Thursday, October 14, 2021 - Cameron Norrie plays Diego Schwartzman in a quarterfinal match on day 11 of the BNP Paribas Open at the Indian Wells Tennis Garden in Indian Wells, California. (Jared Wickerham/BNP Paribas Open)
Great Britain’s Cameron Norrie continues to break new ground in 2021. The former TCU standout, ranked a career-high No. 26, is into the first ATP Masters 1000 semifinal of his career thanks to a decisive 6-0, 6-2 upset of 11th-seeded Argentine Diego Schwartzman at the BNP Paribas Open.
It marked the 26-year-old’s third win over Schwartzman in four tour-level head-to-heads. With the win, Norrie will leapfrog countryman Daniel Evans to become the new British No. 1.
“I knew it would be a physical match, so I was just ready for that,” said Norrie, who now awaits the winner of the Grigor Dimitrov-Hubert Hurkacz quarterfinal. “I was able to execute. I hit a lot of lines, especially in the first set, and stayed tough in the second. I served well when I needed to. I’m so happy to be through. It’s such a big win for me. To be able to beat Diego in that fashion isn’t easy.”
The onetime Horned Frog played some squeaky-clean tennis in the speedy 31-minute opening set. Schwartzman was limited to just five of 19 points on his serve in the stanza.
Schwartzman, 29, finally got on the board when he held serve to open the second set. But Norrie continued to assert his aggressive lefty game, breaking for 3-2 with a massive backhand return winner and went on to close out the match in one hour and 13 minutes.
“I’ve been pretty consistent throughout the year,” said Norrie, who reached the final in San Diego and has now won eight of his last nine matches. “I think I’m really doing the fundamentals well — the serve and return, playing the big points better. I’ve been a little bit more aggressive. I think I’m learning as I’m going along and becoming more and more experienced on the tour. I’m playing the bigger matches better. Today was probably one of the biggest matches of my career. To show my level means a lot to me, and a lot to my team.”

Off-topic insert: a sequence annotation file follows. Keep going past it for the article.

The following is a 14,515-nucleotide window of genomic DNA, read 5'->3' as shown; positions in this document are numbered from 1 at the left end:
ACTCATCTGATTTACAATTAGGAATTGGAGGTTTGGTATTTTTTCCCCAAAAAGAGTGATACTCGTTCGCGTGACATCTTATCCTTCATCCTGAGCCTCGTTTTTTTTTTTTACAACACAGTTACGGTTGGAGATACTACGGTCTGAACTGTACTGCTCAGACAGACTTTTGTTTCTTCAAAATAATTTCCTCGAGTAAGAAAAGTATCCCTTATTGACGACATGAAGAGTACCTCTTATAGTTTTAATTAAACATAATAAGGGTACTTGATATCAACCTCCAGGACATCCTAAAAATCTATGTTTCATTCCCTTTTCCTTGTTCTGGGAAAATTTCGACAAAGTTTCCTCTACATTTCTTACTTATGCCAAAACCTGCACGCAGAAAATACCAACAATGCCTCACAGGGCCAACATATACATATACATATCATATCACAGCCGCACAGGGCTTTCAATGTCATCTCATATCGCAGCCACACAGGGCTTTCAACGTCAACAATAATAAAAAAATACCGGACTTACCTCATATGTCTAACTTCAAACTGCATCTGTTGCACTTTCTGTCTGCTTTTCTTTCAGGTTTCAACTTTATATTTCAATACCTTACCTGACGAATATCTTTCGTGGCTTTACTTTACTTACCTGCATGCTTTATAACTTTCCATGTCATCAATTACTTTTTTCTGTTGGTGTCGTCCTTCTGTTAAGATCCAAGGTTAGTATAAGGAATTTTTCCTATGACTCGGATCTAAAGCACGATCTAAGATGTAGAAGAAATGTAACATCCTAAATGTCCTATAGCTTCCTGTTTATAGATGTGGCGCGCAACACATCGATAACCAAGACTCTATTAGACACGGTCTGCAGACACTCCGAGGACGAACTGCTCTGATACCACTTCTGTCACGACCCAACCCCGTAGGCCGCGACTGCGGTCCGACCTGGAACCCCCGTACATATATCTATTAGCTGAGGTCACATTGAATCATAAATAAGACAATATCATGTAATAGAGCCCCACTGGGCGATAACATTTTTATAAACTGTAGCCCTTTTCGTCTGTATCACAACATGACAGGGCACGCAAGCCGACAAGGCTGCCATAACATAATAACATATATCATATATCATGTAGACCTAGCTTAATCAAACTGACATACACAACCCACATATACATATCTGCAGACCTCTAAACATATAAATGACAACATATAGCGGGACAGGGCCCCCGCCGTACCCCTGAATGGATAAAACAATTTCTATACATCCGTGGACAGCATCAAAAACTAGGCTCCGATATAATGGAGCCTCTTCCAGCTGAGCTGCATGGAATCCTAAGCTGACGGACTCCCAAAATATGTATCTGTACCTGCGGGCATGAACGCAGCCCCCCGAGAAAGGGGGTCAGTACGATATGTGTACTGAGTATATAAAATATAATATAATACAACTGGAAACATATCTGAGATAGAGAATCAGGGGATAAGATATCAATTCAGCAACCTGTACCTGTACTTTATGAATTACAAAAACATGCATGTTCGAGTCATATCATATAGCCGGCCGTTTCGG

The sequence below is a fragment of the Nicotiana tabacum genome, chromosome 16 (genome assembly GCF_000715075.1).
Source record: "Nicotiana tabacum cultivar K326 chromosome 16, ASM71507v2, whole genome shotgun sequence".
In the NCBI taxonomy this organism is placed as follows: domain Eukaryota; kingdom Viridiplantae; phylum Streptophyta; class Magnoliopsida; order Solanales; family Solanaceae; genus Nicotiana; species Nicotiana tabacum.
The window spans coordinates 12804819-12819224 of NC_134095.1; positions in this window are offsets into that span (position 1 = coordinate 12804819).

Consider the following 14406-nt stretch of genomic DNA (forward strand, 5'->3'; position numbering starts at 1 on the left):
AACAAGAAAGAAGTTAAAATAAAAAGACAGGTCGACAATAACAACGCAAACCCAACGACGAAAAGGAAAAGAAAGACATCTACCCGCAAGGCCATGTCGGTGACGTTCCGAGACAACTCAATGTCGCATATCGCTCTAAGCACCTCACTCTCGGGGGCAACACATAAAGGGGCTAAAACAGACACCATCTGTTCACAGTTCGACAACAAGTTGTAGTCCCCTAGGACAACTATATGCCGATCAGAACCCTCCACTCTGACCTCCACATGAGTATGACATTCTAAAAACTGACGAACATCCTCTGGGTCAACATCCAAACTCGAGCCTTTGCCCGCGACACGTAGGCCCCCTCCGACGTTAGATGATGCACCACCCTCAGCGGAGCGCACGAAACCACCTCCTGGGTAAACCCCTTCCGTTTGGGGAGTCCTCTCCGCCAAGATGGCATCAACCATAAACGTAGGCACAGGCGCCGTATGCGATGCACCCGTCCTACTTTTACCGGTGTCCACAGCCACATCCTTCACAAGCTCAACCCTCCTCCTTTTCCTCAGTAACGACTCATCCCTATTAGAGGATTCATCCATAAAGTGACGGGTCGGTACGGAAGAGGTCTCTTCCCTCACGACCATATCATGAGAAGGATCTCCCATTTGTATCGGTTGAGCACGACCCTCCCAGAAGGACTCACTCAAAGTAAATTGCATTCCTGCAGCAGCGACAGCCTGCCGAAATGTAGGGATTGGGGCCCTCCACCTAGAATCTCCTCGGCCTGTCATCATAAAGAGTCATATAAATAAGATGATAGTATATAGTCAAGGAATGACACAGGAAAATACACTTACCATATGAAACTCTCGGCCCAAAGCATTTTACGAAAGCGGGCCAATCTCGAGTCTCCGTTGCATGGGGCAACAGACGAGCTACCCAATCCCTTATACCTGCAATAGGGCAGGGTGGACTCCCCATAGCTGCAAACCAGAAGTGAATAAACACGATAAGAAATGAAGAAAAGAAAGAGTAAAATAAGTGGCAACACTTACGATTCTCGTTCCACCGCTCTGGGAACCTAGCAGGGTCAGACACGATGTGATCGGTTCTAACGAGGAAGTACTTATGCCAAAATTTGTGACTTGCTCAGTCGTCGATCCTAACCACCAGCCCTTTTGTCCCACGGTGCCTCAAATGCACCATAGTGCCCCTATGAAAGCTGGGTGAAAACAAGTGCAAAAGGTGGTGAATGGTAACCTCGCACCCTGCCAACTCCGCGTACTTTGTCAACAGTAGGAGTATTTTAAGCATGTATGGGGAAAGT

Norrie is truly a global citizen: He was born in South Africa, raised in New Zealand, played collegiately in the United States, and has represented Great Britain since 2013. He captured his maiden ATP title earlier this year in Los Cabos, sweeping all eight sets en route to the trophy.
Norrie will look to stay hot against semifinal opponent Grigor Dimitrov of Bulgaria, who advanced to the final four in Indian Wells via a 3-6, 6-4, 7-6(2) upset of No. 8 seed Hubert Hurkacz of Poland. They faced each other earlier this year in Miami, with Norrie claiming a 7-5, 7-5 win in the second round.
“It was very hard for me to find my range today, but I stayed in there. I felt like I still had something in me. As soon as that second set ended, I knew that I had to step up a little bit more, be aggressive,” said Dimitrov, who won his 100th ATP Masters 1000 match in advancing to his second straight semifinal (San Diego). “I started reading his serve a little more. I kept on trying, I kept on believing. I think that made the difference. Even in the third set when I was up, I felt like the match wasn’t over. I knew he was going to fight.”
Dimitrov served for the match at 5-3 in the third, but needed a tiebreak to advance.
Hurkacz, a quarterfinalist here in his debut two years ago, had not dropped a set through three rounds coming into Thursday’s matchup. He won his first ATP Masters 1000 title in Miami in April.
“I feel different,” said Dimitrov, who stunned top seed and No. 2-ranked Daniil Medvedev in the Round of 16. “I’ve been trying to get back into a good rhythm of living. I’m very focused on my everyday life as of late. I’m really trying to focus not too much on winning or losing. Every day, when I get out here on the court, I know what I’m doing. When the job is done, I move on to the next thing.”